Waiting for the student loan debt application is like waiting for a friend to pay back the money they owe you.
Borrowers are now anxiously anticipating the student loan debt application to go live any day this week, especially because The U.S. Department of Education announced in September that it would drop in “early October.”
“We’re trying to give relief to everyday Americans,” Karine Jean-Pierre, White House press secretary stated.
As of August, President Biden plans to cancel up to $10,000 in student loan debt for individuals making less than $125,000 a year, and recipients of Pell Grants in college are eligible for up to $20,000 in debt cancellation.
Prepare for the application drop with a few helpful tips below:
What should I know when it becomes available?
- The U.S. Department of Education has said that the application is short, online and that borrowers “won’t need to upload any supporting documents or use your Federal Student Aid (FSA) ID to submit your application”
- But having an FSA ID can be helpful when completing the application. This will give you access to confirm if you have received a Pell Grant in the past, loan servicer(s), types of loans you have and what you owe. The Department of Education has a record of every Pell Grant award
- Not all borrows will need to submit an application because they will automatically qualify for student loan forgiveness, but to be certain follow email updates from The U.S. Department of Education
- More than likely, the application will be available through StudentAid.gov
How student loan forgiveness looks different for public service workers and parents:
- Public service workers like federal, state, local, tribal government, military, or a non-profit organizations with at least 10 years of service (even if not consecutively) may be eligible to have all their debt canceled Deadline to apply: Oct. 31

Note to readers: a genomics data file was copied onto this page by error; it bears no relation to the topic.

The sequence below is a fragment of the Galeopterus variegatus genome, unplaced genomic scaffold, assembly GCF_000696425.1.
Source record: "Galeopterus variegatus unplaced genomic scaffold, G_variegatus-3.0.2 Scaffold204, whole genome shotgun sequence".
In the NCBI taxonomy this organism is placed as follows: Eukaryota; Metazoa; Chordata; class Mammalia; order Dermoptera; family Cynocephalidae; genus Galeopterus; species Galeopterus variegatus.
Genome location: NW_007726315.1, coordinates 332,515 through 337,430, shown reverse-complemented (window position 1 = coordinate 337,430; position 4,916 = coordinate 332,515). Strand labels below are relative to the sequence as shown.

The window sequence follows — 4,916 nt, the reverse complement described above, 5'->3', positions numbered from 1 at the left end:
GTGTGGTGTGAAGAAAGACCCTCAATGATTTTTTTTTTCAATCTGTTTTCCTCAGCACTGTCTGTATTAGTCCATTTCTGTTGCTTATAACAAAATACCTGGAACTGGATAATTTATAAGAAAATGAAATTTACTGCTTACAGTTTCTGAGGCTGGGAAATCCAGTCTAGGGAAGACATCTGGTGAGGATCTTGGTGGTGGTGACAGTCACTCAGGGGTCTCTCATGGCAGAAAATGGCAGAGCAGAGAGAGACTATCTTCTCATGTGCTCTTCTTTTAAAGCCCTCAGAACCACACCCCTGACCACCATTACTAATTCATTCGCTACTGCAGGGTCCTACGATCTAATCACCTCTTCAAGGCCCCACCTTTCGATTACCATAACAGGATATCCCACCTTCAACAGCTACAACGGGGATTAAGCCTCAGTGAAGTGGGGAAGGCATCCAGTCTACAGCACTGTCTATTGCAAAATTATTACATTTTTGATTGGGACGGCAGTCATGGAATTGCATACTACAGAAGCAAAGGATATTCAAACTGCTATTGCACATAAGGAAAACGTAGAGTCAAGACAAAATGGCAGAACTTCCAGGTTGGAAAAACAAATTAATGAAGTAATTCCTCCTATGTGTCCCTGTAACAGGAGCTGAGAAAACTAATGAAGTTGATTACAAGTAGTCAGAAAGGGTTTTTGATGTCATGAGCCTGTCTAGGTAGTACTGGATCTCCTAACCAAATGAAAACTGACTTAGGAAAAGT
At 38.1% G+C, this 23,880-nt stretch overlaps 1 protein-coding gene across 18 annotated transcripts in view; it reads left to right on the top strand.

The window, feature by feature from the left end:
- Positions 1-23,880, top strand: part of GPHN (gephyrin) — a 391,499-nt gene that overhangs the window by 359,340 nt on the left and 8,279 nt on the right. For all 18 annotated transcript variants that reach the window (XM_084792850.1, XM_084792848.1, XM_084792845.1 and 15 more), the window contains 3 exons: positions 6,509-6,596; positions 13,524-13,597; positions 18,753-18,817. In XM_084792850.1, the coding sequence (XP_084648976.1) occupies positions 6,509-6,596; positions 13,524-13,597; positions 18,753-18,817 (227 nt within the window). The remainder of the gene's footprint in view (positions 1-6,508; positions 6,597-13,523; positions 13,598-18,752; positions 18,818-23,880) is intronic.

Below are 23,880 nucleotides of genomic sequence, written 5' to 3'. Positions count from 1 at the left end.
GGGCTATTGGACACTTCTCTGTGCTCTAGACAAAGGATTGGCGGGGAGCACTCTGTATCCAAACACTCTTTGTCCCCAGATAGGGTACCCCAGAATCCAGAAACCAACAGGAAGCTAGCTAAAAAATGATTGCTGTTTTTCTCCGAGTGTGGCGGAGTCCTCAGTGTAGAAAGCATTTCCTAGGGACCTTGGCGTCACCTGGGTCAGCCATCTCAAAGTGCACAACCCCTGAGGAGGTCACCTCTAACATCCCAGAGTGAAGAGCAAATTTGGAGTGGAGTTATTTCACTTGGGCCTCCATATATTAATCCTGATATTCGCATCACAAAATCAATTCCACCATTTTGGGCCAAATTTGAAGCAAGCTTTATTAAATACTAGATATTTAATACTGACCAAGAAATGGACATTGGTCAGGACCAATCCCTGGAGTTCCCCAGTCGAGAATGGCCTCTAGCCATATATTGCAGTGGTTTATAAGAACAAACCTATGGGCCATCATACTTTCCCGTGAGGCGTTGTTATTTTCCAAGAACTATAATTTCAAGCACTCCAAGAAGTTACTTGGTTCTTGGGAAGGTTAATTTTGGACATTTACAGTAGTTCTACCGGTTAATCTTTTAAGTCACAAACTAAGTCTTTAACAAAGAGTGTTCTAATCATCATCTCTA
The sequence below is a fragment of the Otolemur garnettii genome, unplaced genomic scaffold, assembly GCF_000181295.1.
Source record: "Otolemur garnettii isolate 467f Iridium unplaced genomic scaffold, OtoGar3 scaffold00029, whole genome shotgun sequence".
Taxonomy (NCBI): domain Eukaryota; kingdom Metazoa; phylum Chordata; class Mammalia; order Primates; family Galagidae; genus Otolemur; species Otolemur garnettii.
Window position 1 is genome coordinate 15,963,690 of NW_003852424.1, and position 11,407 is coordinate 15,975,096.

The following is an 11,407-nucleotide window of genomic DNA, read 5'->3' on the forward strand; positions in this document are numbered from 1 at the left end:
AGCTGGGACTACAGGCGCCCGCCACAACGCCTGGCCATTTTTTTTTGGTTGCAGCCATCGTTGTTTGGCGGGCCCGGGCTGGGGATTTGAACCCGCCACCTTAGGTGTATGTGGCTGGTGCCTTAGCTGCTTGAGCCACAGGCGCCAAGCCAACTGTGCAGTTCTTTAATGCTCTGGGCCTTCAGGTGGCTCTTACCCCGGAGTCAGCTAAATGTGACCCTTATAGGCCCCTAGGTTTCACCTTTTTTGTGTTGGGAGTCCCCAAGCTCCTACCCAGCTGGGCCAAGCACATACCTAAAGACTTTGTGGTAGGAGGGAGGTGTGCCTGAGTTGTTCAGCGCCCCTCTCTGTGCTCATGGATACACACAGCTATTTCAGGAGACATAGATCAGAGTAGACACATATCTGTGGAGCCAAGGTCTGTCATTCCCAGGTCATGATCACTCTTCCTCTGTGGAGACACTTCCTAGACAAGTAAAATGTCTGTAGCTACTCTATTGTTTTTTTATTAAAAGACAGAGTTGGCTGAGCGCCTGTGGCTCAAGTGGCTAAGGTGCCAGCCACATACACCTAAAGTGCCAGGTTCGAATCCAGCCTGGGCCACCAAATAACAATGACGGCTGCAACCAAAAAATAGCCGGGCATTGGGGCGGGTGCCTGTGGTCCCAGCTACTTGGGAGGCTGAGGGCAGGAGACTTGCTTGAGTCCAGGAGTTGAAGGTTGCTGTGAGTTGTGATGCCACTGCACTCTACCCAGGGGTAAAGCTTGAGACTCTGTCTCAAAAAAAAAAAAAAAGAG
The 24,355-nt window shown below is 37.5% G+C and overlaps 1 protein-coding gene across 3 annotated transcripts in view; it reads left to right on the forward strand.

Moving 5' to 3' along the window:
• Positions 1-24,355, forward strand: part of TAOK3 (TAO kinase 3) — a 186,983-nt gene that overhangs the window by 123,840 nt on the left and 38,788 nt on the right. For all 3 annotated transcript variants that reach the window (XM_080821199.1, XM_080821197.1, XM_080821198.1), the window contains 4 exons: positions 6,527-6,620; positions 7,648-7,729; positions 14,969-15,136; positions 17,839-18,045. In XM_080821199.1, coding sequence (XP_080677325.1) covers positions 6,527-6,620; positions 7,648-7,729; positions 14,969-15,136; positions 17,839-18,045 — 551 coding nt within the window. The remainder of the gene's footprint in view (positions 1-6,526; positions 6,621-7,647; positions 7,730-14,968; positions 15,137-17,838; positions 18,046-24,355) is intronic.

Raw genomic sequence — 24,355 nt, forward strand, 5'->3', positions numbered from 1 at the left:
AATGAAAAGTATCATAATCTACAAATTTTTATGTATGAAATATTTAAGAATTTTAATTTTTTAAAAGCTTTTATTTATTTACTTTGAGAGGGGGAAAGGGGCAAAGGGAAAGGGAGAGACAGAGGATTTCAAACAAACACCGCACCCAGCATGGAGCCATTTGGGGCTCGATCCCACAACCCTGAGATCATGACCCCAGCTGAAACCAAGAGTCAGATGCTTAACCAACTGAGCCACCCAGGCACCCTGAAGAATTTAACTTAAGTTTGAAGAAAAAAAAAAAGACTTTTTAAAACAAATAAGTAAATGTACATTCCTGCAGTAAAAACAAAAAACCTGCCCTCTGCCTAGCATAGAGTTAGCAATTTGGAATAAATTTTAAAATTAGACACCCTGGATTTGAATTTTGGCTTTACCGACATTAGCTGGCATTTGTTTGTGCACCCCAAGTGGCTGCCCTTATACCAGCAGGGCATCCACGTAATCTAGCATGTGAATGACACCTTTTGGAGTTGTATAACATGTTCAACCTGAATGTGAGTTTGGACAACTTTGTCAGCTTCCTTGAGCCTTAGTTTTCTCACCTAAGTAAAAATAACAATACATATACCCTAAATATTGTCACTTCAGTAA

- Parents with Parent PLUS loans for their children might also be eligible for debt relief if they meet the income criteria
When is the deadline to apply and how long will it take for the loan forgiveness to reflect on my student loan balance?
- To ensure your student loan debt balance is either eliminated or reduced before the payment pause resumes on Dec. 31, you need to complete and submit the application before Nov. 15
- Once the payment pause resumes, interest on your loans will start again
- After submitting your application, The U.S. Department of Education said “borrows can expect relief” between four to six weeks
Changes from The U.S. Department of Education:
- Non-federal loans are not eligible for debt relief
- The U.S. Department of Education said, if you consolidated federal loans into a private non-federal loan, the consolidated private loan is not eligible for debt relief
- Initially, the administration said that borrowers with privately owned loans could receive up to $10,000 or $20,000 of relief, per Politico
- Now borrowers can also opt out of automatic relief
How will legal challenges affect student loan forgiveness?
- Recently Nebraska, Missouri, Arkansas, Iowa, Kansas and South Carolina filed a lawsuit together aiming to block the debt forgiveness plan
- They alleged that the program would be an overreach of Biden’s executive powers and argued that it would be financially harmful, reported NBC News
- The states asked a federal court to issue a temporary restraining order to pause the program
- Axios reports that an estimated 43 million student borrowers eligible for relief could be stuck in financial limbo if the order becomes involved in drawn-out litigation
To stay informed on when the application goes live, sign up for email updates from the U.S. Department of Education.